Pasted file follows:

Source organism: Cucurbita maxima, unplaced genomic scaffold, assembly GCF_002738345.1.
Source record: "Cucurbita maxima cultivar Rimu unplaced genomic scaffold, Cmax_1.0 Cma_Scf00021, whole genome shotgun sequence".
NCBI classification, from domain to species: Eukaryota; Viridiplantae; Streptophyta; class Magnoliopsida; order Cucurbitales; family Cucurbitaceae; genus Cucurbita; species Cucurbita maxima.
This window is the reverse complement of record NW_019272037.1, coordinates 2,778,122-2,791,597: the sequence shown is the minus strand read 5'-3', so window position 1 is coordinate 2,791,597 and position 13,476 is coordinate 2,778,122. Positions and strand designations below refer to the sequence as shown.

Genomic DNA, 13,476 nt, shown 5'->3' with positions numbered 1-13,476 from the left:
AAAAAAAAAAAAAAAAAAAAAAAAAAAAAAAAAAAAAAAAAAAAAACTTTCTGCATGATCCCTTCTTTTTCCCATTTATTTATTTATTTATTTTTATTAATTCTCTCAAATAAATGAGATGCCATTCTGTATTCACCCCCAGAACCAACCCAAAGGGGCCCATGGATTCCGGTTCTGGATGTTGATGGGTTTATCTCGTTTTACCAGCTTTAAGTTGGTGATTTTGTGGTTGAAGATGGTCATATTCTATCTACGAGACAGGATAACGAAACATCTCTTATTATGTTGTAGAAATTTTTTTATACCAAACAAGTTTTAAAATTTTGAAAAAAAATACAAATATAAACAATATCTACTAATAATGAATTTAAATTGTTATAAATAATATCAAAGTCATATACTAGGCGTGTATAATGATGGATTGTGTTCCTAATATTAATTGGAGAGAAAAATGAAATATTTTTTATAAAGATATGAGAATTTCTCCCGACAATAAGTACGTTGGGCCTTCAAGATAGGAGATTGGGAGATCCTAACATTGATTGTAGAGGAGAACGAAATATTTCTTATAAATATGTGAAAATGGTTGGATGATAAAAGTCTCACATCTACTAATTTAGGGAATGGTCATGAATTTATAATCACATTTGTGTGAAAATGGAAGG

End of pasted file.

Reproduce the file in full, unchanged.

Source organism: Cucurbita maxima, unplaced genomic scaffold, assembly GCF_002738345.1.
Source record: "Cucurbita maxima cultivar Rimu unplaced genomic scaffold, Cmax_1.0 Cma_Scf00021, whole genome shotgun sequence".
NCBI classification, from domain to species: Eukaryota; Viridiplantae; Streptophyta; class Magnoliopsida; order Cucurbitales; family Cucurbitaceae; genus Cucurbita; species Cucurbita maxima.
This window is the reverse complement of record NW_019272037.1, coordinates 2,778,122-2,791,597: the sequence shown is the minus strand read 5'-3', so window position 1 is coordinate 2,791,597 and position 13,476 is coordinate 2,778,122. Positions and strand designations below refer to the sequence as shown.

Genomic DNA, 13,476 nt, shown 5'->3' with positions numbered 1-13,476 from the left:
AAAAAAAAAAAAAAAAAAAAAAAAAAAAAAAAAAAAAAAAAAAAAACTTTCTGCATGATCCCTTCTTTTTCCCATTTATTTATTTATTTATTTTTATTAATTCTCTCAAATAAATGAGATGCCATTCTGTATTCACCCCCAGAACCAACCCAAAGGGGCCCATGGATTCCGGTTCTGGATGTTGATGGGTTTATCTCGTTTTACCAGCTTTAAGTTGGTGATTTTGTGGTTGAAGATGGTCATATTCTATCTACGAGACAGGATAACGAAACATCTCTTATTATGTTGTAGAAATTTTTTTATACCAAACAAGTTTTAAAATTTTGAAAAAAAATACAAATATAAACAATATCTACTAATAATGAATTTAAATTGTTATAAATAATATCAAAGTCATATACTAGGCGTGTATAATGATGGATTGTGTTCCTAATATTAATTGGAGAGAAAAATGAAATATTTTTTATAAAGATATGAGAATTTCTCCCGACAATAAGTACGTTGGGCCTTCAAGATAGGAGATTGGGAGATCCTAACATTGATTGTAGAGGAGAACGAAATATTTCTTATAAATATGTGAAAATGGTTGGATGATAAAAGTCTCACATCTACTAATTTAGGGAATGGTCATGAATTTATAATCACATTTGTGTGAAAATGGAAGG